This is certainly not the first time that a speaker with such extreme views on the conflict has been welcomed on campus. In 2005, controversial US scholar of the Middle East Daniel Pipes was invited, despite backlash and protest from students. Academics and students refused to give Pipes a platform for what they called “hate, prejudice and fear-mongering” on campus, but ultimately, his ‘free speech’ argument won and he was able to speak.

Meanwhile, U of T itself has a history of limiting free speech when it comes to pro-Palestinian advocacy. This is especially the case for Boycott, Divestment, Sanctions (BDS) groups on campus, as argued in a 2009 article by activist Liisa Schofield. Schofield argues that the administration engages in active opposition to pro-Palestinian activism.

Although BDS is a peaceful human rights movement that seeks to use economic means to pressure the Israeli state to comply with international law, similar to past calls for the boycott of apartheid South Africa, it is frequently misconstrued and conflated with antisemitism.

When the University of Toronto Students’ Union (UTSU) motion supporting the creation of an ad hoc BDS committee was first turned down in 2015, executive director of Hillel of Greater Toronto Marc Newburgh stated, “This decision is an important step toward building a campus community where all students, regardless of their background and identity, feel safe, welcome, and secure.” In 2016, U of T President Meric Gertler similarly rejected the idea of a BDS ad hoc advisory committee because it did not make sense to “[boycott] interaction with an entire nation.”

Just last month, at a town hall at Brock University, Prime Minister Justin Trudeau defended his November parliamentary condemnation of the BDS movement, in which he associated it with the kind of antisemitism that saw Canada turn away Jewish refugees from Nazi Germany. This is unsurprising — Trudeau has been criticized before for his government’s silence on Israel’s atrocities in Palestine.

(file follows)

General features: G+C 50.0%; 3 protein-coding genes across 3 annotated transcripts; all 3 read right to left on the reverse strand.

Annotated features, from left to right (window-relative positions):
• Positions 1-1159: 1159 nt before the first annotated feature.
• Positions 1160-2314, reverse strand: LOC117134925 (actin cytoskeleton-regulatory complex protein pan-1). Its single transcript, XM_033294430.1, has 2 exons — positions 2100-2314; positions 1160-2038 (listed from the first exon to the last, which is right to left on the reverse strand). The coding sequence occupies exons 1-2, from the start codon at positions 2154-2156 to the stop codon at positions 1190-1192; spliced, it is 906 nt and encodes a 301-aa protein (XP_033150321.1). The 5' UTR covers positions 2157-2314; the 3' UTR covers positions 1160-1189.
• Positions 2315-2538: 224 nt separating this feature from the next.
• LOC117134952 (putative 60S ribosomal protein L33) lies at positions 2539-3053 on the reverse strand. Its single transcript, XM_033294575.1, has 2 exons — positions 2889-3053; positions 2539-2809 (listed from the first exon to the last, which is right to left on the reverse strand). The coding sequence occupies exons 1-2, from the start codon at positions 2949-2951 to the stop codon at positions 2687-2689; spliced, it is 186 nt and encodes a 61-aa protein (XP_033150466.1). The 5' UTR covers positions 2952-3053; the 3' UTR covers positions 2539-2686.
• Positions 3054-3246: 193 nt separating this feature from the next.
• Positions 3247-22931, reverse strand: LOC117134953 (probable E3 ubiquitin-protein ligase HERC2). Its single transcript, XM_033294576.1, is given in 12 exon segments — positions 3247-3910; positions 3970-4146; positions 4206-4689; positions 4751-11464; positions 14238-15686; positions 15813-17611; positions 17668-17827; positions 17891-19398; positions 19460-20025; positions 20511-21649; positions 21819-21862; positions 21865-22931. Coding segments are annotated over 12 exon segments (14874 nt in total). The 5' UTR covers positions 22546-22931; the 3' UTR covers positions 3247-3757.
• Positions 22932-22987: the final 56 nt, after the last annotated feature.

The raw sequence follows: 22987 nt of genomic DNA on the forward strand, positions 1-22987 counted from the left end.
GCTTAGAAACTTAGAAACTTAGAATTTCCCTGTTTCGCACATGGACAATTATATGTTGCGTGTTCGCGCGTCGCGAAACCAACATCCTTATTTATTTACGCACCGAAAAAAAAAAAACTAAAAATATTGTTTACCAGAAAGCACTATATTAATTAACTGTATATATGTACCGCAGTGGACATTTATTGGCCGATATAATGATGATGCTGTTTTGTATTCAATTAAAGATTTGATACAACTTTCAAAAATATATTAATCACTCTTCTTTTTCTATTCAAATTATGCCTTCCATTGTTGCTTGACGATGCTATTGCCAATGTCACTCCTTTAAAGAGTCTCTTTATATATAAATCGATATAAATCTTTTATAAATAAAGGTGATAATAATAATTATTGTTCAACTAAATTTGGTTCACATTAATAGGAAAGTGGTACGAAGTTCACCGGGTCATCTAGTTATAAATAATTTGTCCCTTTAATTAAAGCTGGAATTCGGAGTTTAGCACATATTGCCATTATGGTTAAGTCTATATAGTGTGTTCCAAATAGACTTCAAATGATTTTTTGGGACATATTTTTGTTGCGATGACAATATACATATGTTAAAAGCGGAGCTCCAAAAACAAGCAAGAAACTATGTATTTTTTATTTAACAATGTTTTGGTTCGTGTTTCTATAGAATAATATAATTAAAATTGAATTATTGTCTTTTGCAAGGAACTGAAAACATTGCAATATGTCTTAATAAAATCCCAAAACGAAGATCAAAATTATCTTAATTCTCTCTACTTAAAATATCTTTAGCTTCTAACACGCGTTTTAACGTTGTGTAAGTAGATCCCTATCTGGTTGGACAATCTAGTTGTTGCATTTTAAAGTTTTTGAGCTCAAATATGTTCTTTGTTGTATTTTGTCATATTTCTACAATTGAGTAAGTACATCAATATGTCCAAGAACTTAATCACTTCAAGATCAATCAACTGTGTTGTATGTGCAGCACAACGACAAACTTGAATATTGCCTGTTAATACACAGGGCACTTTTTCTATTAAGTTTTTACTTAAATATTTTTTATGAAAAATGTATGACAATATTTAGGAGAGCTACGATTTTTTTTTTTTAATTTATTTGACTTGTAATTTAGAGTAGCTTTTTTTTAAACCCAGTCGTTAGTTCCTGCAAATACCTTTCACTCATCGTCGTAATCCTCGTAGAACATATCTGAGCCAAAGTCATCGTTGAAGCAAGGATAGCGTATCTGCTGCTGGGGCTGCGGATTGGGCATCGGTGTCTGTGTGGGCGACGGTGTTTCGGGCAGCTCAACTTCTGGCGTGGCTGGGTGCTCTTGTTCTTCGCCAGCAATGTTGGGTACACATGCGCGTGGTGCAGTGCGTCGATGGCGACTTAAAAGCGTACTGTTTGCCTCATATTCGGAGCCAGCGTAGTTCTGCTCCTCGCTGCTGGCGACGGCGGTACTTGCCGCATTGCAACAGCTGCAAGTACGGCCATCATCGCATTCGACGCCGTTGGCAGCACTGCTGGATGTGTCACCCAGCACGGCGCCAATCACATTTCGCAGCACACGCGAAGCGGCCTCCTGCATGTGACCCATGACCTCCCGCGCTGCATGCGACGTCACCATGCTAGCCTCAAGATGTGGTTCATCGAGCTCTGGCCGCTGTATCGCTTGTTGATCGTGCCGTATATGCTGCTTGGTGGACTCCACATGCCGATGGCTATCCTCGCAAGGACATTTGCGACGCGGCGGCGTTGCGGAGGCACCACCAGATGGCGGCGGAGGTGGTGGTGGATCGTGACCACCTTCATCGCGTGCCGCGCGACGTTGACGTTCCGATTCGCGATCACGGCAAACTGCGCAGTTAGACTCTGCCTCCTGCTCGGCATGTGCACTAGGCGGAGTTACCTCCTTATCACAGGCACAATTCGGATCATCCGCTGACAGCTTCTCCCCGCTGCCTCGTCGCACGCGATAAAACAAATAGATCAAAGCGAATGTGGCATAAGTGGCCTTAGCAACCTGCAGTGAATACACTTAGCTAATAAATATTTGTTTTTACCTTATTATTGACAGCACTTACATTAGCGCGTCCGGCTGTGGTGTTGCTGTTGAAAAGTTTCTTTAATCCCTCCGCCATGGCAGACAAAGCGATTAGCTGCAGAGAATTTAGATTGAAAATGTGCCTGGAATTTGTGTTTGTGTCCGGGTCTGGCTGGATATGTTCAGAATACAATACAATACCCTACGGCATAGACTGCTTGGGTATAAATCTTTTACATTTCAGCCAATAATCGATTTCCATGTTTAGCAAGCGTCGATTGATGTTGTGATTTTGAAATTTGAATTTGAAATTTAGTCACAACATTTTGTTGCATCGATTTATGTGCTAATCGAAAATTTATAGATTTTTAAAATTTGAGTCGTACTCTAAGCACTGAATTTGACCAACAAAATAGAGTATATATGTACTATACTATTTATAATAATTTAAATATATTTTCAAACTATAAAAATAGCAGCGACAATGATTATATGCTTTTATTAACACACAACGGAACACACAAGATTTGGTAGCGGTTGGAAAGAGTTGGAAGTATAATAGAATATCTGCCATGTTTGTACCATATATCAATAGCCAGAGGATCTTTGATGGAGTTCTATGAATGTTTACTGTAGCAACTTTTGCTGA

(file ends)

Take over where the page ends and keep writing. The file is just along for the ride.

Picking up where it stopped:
In other words, BDS is misinterpreted as targeting Israeli and Jewish identities. But BDS has actual political objectives, such as ending the occupation of Palestine. BDS supporters have not even been allowed to make their case through these committees, however, and the university continues to invest in companies that are complicit in illegal Israeli activities in Palestine.

In a HuffPost article, U of T student Alex Verman notes the ways in which pro-Palestinian activism is being intimidated and silenced by our governments. They also point to well-financed and organized pro-Israeli groups, like StandWithUs, that have harassed pro-Palestinian students and staff.

The point is that, if our universities and governments are so invested in the Israeli state, it should be of no surprise that free speech on campus regarding the conflict doesn’t apply fairly across the board. While pro-Palestinian BDS advocacy is dismissed as racist, pro-Israeli speakers who distort history and justify Israel’s widely condemned actions against Palestine are welcomed, whether in 2005 or 2019.

Whose free speech?

Prior to the current conflict, Jewish and Muslim citizens lived in Palestine for centuries in peace. But Karsh, and those who echo his anti-Palestinian sentiments, serve to widen the divide between these peoples.

Following Karsh’s lecture, I contacted organizers of the event expressing my shock and anger toward his views, and demanded recognition for the offensive content of the lecture and a publication of a letter of apology.

Professor John Kirton, the interim director of the IR program and organizer of the event, wrote in response that “the mission of [U of T] is to enrich the critical thinking of our students, professorial colleagues and others in our scholarly community on issues of importance.” He continued, “We also are committed… to exposing our students to a diverse range of views.”

It is clear that hate speech is being confused for freedom of speech and diversity of thought. The purported objective of Karsh’s lecture was to bring light to an issue of importance. Instead, the Palestinian identity was degraded.

The event organizers could have demonstrated real ‘diversity’ if they had hosted panelists with other views or invited a moderator to question and challenge Karsh. Instead, Karsh was given an unrestricted platform at the expense of the well-being and security of students for whom Palestine carries deep meaning.